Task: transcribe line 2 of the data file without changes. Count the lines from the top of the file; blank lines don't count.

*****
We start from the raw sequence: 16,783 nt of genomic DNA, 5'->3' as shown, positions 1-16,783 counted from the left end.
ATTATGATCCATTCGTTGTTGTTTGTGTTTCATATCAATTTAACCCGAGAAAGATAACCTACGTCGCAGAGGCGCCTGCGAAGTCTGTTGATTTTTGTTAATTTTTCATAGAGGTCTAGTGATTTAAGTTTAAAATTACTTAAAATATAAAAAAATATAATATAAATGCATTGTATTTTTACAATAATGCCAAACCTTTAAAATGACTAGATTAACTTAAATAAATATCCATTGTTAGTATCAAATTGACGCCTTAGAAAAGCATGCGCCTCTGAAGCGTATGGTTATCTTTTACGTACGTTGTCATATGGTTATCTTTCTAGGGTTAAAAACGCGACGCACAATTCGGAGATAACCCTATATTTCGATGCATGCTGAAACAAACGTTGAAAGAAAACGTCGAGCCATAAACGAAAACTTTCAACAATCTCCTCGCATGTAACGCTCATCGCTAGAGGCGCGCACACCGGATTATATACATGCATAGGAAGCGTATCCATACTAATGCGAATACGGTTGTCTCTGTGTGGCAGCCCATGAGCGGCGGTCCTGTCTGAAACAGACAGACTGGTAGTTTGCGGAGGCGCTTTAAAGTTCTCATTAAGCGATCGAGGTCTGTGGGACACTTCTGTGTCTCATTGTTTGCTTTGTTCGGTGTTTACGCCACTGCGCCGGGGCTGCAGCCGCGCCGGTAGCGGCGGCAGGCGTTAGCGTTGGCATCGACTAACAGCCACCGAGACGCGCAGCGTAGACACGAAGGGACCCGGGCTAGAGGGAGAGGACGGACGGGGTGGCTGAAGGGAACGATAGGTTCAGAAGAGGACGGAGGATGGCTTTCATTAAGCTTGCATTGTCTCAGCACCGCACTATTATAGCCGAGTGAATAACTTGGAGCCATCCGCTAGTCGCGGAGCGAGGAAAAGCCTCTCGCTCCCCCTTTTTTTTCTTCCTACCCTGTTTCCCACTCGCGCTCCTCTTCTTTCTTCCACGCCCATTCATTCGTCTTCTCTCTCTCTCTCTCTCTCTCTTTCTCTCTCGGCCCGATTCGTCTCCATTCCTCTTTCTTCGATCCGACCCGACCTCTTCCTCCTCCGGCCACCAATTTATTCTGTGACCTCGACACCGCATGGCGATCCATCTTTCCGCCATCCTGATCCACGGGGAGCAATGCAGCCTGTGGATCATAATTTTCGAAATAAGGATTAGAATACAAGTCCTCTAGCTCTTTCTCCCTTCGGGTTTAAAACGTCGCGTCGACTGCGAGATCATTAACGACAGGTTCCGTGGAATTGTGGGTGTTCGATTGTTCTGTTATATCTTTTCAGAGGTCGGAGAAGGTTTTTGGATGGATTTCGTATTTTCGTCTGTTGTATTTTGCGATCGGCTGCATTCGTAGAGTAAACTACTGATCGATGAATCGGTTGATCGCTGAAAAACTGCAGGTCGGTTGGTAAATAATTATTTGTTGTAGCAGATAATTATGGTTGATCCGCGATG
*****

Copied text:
ATTATGATCCATTCGTTGTTGTTTGTGTTTCATATCAATTTAACCCGAGAAAGATAACCTACGTCGCAGAGGCGCCTGCGAAGTCTGTTGATTTTTGTTAATTTTTCATAGAGGTCTAGTGATTTAAGTTTAAAATTACTTAAAATATAAAAAAATATAATATAAATGCATTGTATTTTTACAATAATGCCAAACCTTTAAAATGACTAGATTAACTTAAATAAATATCCATTGTTAGTATCAAATTGACGCCTTAGAAAAGCATGCGCCTCTGAAGCGTATGGTTATCTTTTACGTACGTTGTCATATGGTTATCTTTCTAGGGTTAAAAACGCGACGCACAATTCGGAGATAACCCTATATTTCGATGCATGCTGAAACAAACGTTGAAAGAAAACGTCGAGCCATAAACGAAAACTTTCAACAATCTCCTCGCATGTAACGCTCATCGCTAGAGGCGCGCACACCGGATTATATACATGCATAGGAAGCGTATCCATACTAATGCGAATACGGTTGTCTCTGTGTGGCAGCCCATGAGCGGCGGTCCTGTCTGAAACAGACAGACTGGTAGTTTGCGGAGGCGCTTTAAAGTTCTCATTAAGCGATCGAGGTCTGTGGGACACTTCTGTGTCTCATTGTTTGCTTTGTTCGGTGTTTACGCCACTGCGCCGGGGCTGCAGCCGCGCCGGTAGCGGCGGCAGGCGTTAGCGTTGGCATCGACTAACAGCCACCGAGACGCGCAGCGTAGACACGAAGGGACCCGGGCTAGAGGGAGAGGACGGACGGGGTGGCTGAAGGGAACGATAGGTTCAGAAGAGGACGGAGGATGGCTTTCATTAAGCTTGCATTGTCTCAGCACCGCACTATTATAGCCGAGTGAATAACTTGGAGCCATCCGCTAGTCGCGGAGCGAGGAAAAGCCTCTCGCTCCCCCTTTTTTTTCTTCCTACCCTGTTTCCCACTCGCGCTCCTCTTCTTTCTTCCACGCCCATTCATTCGTCTTCTCTCTCTCTCTCTCTCTCTCTTTCTCTCTCGGCCCGATTCGTCTCCATTCCTCTTTCTTCGATCCGACCCGACCTCTTCCTCCTCCGGCCACCAATTTATTCTGTGACCTCGACACCGCATGGCGATCCATCTTTCCGCCATCCTGATCCACGGGGAGCAATGCAGCCTGTGGATCATAATTTTCGAAATAAGGATTAGAATACAAGTCCTCTAGCTCTTTCTCCCTTCGGGTTTAAAACGTCGCGTCGACTGCGAGATCATTAACGACAGGTTCCGTGGAATTGTGGGTGTTCGATTGTTCTGTTATATCTTTTCAGAGGTCGGAGAAGGTTTTTGGATGGATTTCGTATTTTCGTCTGTTGTATTTTGCGATCGGCTGCATTCGTAGAGTAAACTACTGATCGATGAATCGGTTGATCGCTGAAAAACTGCAGGTCGGTTGGTAAATAATTATTTGTTGTAGCAGATAATTATGGTTGATCCGCGATG